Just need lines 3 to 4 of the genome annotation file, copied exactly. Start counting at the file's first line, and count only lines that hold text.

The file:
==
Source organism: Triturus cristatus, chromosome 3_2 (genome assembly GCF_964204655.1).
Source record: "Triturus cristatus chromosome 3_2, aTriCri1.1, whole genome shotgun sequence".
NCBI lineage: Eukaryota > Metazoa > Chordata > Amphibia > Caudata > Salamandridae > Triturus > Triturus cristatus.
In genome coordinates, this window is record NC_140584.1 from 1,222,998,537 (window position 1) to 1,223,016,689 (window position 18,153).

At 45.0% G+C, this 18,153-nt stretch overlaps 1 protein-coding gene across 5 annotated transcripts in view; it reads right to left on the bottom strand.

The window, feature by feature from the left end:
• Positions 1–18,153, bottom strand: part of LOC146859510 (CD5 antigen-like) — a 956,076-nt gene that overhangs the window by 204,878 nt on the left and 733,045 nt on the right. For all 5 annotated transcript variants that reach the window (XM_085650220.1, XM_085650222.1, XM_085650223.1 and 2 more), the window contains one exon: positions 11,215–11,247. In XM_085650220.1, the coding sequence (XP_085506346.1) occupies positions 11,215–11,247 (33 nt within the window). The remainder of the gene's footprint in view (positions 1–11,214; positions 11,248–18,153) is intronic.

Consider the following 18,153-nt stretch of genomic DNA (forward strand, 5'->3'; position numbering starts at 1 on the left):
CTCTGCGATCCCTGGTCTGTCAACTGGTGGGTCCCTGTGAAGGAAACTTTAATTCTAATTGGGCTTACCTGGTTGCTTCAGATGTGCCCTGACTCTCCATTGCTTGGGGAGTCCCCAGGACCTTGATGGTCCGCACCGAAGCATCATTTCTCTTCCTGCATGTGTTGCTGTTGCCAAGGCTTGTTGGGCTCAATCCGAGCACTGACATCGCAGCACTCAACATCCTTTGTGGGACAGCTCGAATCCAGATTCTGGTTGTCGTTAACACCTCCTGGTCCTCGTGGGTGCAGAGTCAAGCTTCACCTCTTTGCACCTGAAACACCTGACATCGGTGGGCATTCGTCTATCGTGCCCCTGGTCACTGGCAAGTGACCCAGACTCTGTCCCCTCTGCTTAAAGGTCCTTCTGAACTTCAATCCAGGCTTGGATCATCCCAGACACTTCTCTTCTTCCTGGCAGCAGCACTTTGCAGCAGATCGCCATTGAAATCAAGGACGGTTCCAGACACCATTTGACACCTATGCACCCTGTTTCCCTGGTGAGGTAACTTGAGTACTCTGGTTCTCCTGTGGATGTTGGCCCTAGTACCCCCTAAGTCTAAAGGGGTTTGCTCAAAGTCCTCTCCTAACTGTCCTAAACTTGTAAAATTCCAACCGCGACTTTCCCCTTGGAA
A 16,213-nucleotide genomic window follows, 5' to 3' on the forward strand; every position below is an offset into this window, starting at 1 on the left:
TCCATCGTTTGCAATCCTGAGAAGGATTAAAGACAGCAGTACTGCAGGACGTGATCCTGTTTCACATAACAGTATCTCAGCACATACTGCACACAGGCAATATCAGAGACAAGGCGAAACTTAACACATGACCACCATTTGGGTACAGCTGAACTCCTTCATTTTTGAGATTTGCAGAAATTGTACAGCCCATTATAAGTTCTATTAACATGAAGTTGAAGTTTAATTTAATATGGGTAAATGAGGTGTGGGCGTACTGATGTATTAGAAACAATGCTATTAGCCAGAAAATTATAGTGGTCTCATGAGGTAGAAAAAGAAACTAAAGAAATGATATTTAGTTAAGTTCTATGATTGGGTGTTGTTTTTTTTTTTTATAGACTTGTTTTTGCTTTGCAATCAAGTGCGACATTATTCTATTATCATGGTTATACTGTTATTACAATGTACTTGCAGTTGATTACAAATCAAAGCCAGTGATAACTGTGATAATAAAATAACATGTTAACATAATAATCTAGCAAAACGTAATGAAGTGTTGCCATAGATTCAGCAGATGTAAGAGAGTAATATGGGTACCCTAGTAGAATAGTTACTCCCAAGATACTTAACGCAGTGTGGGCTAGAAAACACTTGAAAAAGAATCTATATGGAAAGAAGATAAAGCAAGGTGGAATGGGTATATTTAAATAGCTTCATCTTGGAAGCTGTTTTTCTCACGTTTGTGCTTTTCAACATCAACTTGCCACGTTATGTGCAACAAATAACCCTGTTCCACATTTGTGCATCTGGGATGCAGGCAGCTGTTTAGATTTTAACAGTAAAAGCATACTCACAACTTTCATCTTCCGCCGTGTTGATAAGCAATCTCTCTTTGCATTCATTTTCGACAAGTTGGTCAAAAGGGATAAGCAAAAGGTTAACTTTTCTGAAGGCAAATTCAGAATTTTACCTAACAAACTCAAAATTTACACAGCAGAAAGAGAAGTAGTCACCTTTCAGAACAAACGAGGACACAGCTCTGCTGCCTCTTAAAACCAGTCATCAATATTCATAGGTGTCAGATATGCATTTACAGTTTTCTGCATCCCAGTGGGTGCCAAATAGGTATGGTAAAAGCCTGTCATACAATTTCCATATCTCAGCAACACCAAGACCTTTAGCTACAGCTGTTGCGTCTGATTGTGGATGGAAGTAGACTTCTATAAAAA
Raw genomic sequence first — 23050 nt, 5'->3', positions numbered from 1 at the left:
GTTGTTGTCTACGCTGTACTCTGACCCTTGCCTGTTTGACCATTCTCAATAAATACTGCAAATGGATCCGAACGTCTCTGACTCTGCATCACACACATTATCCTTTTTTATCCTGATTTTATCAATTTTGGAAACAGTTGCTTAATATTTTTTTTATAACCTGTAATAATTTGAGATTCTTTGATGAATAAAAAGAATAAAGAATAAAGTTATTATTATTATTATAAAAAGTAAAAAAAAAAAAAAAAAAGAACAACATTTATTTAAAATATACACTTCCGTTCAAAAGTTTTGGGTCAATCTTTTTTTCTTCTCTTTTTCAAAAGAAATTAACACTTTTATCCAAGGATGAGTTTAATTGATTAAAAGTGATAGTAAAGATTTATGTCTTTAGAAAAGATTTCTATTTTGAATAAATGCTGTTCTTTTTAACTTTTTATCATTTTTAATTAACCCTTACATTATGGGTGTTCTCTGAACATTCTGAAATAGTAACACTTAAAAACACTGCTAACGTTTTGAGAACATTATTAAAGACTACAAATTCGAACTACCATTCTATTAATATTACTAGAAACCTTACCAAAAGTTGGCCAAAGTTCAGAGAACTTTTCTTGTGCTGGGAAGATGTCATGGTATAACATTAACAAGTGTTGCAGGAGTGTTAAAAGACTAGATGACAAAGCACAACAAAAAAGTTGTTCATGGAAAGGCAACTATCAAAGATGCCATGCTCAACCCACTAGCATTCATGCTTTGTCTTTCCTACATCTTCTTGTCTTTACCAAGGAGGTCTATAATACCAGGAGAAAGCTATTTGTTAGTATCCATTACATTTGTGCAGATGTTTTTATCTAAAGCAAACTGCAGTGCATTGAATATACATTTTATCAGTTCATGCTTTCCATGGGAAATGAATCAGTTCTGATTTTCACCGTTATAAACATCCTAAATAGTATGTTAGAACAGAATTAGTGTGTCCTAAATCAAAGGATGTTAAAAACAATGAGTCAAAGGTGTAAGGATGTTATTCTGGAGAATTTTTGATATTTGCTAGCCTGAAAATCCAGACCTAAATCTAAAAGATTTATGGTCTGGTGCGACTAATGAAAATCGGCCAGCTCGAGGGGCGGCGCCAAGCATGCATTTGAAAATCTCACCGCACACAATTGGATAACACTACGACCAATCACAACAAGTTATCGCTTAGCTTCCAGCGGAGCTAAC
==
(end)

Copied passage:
NCBI lineage: Eukaryota > Metazoa > Chordata > Amphibia > Caudata > Salamandridae > Triturus > Triturus cristatus.
In genome coordinates, this window is record NC_140584.1 from 1,222,998,537 (window position 1) to 1,223,016,689 (window position 18,153).